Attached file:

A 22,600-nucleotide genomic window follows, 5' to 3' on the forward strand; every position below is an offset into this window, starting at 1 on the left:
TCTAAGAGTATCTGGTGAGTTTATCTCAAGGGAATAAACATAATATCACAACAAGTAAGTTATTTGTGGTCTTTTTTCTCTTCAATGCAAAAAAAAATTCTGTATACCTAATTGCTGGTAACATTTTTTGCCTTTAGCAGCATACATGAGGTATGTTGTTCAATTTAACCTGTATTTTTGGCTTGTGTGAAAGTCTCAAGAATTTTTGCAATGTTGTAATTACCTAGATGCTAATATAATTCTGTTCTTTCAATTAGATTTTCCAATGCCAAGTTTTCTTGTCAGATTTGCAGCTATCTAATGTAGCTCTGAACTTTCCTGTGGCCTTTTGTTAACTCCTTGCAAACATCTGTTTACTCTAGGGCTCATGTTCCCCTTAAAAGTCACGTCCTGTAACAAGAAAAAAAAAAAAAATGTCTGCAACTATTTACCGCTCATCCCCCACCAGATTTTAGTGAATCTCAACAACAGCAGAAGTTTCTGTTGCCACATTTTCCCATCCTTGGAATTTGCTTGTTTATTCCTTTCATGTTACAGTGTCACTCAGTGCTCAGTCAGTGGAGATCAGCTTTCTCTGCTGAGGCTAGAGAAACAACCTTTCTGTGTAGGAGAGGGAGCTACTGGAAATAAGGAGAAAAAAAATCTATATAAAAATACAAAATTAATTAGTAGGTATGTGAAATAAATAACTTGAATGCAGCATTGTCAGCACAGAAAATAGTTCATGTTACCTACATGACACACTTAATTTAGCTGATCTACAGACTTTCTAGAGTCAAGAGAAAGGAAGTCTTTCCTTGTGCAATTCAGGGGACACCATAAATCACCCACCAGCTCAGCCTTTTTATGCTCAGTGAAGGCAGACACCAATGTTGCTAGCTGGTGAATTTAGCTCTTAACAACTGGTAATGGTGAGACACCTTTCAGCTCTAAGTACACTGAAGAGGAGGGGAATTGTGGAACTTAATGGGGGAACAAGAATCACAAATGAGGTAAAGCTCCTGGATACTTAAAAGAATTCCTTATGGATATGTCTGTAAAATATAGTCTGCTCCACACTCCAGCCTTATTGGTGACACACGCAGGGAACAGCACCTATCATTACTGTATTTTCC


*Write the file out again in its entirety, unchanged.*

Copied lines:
A 22,600-nucleotide genomic window follows, 5' to 3' on the forward strand; every position below is an offset into this window, starting at 1 on the left:
TCTAAGAGTATCTGGTGAGTTTATCTCAAGGGAATAAACATAATATCACAACAAGTAAGTTATTTGTGGTCTTTTTTCTCTTCAATGCAAAAAAAAATTCTGTATACCTAATTGCTGGTAACATTTTTTGCCTTTAGCAGCATACATGAGGTATGTTGTTCAATTTAACCTGTATTTTTGGCTTGTGTGAAAGTCTCAAGAATTTTTGCAATGTTGTAATTACCTAGATGCTAATATAATTCTGTTCTTTCAATTAGATTTTCCAATGCCAAGTTTTCTTGTCAGATTTGCAGCTATCTAATGTAGCTCTGAACTTTCCTGTGGCCTTTTGTTAACTCCTTGCAAACATCTGTTTACTCTAGGGCTCATGTTCCCCTTAAAAGTCACGTCCTGTAACAAGAAAAAAAAAAAAAATGTCTGCAACTATTTACCGCTCATCCCCCACCAGATTTTAGTGAATCTCAACAACAGCAGAAGTTTCTGTTGCCACATTTTCCCATCCTTGGAATTTGCTTGTTTATTCCTTTCATGTTACAGTGTCACTCAGTGCTCAGTCAGTGGAGATCAGCTTTCTCTGCTGAGGCTAGAGAAACAACCTTTCTGTGTAGGAGAGGGAGCTACTGGAAATAAGGAGAAAAAAAATCTATATAAAAATACAAAATTAATTAGTAGGTATGTGAAATAAATAACTTGAATGCAGCATTGTCAGCACAGAAAATAGTTCATGTTACCTACATGACACACTTAATTTAGCTGATCTACAGACTTTCTAGAGTCAAGAGAAAGGAAGTCTTTCCTTGTGCAATTCAGGGGACACCATAAATCACCCACCAGCTCAGCCTTTTTATGCTCAGTGAAGGCAGACACCAATGTTGCTAGCTGGTGAATTTAGCTCTTAACAACTGGTAATGGTGAGACACCTTTCAGCTCTAAGTACACTGAAGAGGAGGGGAATTGTGGAACTTAATGGGGGAACAAGAATCACAAATGAGGTAAAGCTCCTGGATACTTAAAAGAATTCCTTATGGATATGTCTGTAAAATATAGTCTGCTCCACACTCCAGCCTTATTGGTGACACACGCAGGGAACAGCACCTATCATTACTGTATTTTCC